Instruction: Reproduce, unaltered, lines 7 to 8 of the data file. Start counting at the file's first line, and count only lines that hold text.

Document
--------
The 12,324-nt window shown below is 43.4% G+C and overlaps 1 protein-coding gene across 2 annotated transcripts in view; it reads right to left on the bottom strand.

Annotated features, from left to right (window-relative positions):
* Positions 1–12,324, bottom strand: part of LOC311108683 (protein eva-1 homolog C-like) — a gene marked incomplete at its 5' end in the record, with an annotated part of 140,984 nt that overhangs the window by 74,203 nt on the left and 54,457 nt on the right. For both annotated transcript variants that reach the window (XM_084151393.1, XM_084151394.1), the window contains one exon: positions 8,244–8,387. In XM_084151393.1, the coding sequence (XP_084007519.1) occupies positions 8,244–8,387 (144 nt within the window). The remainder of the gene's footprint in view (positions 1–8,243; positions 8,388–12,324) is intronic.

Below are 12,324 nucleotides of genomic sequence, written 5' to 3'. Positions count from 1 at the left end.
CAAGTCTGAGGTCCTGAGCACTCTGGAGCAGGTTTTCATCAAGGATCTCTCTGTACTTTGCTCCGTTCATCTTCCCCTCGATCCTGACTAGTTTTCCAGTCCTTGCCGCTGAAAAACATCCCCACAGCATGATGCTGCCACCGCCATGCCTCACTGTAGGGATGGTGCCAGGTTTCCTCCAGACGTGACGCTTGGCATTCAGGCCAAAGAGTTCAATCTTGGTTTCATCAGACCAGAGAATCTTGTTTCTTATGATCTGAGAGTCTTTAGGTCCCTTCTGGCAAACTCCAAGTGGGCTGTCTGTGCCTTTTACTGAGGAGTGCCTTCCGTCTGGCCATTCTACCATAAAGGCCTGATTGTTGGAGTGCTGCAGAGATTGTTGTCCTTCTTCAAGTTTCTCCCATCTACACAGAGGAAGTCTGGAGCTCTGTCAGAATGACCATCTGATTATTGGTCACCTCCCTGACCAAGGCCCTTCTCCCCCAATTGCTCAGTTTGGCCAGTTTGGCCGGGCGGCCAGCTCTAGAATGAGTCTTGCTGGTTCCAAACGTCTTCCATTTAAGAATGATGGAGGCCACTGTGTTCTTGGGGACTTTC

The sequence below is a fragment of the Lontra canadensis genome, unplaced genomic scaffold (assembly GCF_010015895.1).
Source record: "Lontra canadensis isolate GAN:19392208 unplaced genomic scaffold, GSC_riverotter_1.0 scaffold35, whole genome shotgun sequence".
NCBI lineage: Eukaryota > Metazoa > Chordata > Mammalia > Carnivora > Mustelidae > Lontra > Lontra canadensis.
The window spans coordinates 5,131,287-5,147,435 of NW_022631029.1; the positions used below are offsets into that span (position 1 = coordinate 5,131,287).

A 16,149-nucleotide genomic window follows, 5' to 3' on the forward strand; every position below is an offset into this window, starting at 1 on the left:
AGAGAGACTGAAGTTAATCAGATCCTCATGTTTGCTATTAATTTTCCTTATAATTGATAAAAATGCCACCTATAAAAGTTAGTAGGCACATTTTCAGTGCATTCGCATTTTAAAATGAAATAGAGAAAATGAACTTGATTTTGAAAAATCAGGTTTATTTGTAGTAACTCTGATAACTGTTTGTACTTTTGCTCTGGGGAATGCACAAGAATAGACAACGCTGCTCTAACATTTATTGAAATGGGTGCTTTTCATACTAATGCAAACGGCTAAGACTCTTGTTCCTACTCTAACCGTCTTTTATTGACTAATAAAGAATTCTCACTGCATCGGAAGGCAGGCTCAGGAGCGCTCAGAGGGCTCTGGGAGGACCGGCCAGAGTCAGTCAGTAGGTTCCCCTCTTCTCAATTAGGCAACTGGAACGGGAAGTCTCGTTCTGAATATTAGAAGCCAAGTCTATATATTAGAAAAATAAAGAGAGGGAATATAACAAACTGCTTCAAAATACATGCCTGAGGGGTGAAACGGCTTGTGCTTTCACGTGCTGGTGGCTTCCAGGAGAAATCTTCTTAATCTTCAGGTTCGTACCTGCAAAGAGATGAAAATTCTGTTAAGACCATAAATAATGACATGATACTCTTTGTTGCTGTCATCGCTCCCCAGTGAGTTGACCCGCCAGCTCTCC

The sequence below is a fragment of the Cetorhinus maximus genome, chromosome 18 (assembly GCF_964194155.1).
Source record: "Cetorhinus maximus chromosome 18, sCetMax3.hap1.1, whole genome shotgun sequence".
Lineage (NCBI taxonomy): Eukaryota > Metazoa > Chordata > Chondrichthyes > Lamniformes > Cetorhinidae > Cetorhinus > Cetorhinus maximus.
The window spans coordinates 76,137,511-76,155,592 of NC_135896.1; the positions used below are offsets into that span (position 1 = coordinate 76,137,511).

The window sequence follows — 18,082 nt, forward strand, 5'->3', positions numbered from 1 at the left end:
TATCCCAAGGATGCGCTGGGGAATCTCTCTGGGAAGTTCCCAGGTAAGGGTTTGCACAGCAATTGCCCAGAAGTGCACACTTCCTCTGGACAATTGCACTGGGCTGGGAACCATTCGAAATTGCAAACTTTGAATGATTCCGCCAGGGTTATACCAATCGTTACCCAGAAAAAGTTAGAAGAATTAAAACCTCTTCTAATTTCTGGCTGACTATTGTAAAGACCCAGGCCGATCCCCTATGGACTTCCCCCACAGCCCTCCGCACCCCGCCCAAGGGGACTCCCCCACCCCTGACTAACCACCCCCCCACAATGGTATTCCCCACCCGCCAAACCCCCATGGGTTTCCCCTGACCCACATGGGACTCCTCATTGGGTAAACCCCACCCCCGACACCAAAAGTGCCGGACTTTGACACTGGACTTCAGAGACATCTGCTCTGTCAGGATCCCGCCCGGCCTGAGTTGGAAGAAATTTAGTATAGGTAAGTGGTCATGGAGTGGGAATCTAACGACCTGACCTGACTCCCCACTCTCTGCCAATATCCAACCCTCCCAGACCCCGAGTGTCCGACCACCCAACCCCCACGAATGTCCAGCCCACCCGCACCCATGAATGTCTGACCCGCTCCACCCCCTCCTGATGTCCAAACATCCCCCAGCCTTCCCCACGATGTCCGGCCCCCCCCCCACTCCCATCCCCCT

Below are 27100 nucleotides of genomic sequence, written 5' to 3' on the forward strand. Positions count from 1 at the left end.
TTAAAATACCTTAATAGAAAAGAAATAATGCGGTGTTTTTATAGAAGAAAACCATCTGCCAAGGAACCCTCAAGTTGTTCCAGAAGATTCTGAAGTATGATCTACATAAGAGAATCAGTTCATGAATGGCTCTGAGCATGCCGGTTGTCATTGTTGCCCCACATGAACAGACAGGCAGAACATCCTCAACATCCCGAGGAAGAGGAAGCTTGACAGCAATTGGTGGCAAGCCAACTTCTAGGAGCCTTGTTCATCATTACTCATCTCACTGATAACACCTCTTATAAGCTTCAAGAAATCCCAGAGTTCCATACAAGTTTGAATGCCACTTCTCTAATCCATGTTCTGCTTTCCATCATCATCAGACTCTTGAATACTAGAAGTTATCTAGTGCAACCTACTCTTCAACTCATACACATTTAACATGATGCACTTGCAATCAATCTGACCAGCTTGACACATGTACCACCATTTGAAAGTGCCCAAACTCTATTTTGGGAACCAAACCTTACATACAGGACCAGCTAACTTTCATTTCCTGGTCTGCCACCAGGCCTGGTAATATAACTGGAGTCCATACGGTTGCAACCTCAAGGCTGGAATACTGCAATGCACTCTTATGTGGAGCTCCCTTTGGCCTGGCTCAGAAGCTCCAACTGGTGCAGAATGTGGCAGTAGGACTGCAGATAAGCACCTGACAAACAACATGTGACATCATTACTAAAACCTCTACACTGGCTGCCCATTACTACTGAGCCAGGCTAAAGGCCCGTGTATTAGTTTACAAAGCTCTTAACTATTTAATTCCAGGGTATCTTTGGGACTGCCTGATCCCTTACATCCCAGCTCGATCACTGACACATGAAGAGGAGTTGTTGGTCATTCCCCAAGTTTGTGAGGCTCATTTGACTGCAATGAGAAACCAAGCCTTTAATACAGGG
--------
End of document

Source record: "Lontra canadensis isolate GAN:19392208 unplaced genomic scaffold, GSC_riverotter_1.0 scaffold35, whole genome shotgun sequence".
NCBI lineage: Eukaryota > Metazoa > Chordata > Mammalia > Carnivora > Mustelidae > Lontra > Lontra canadensis.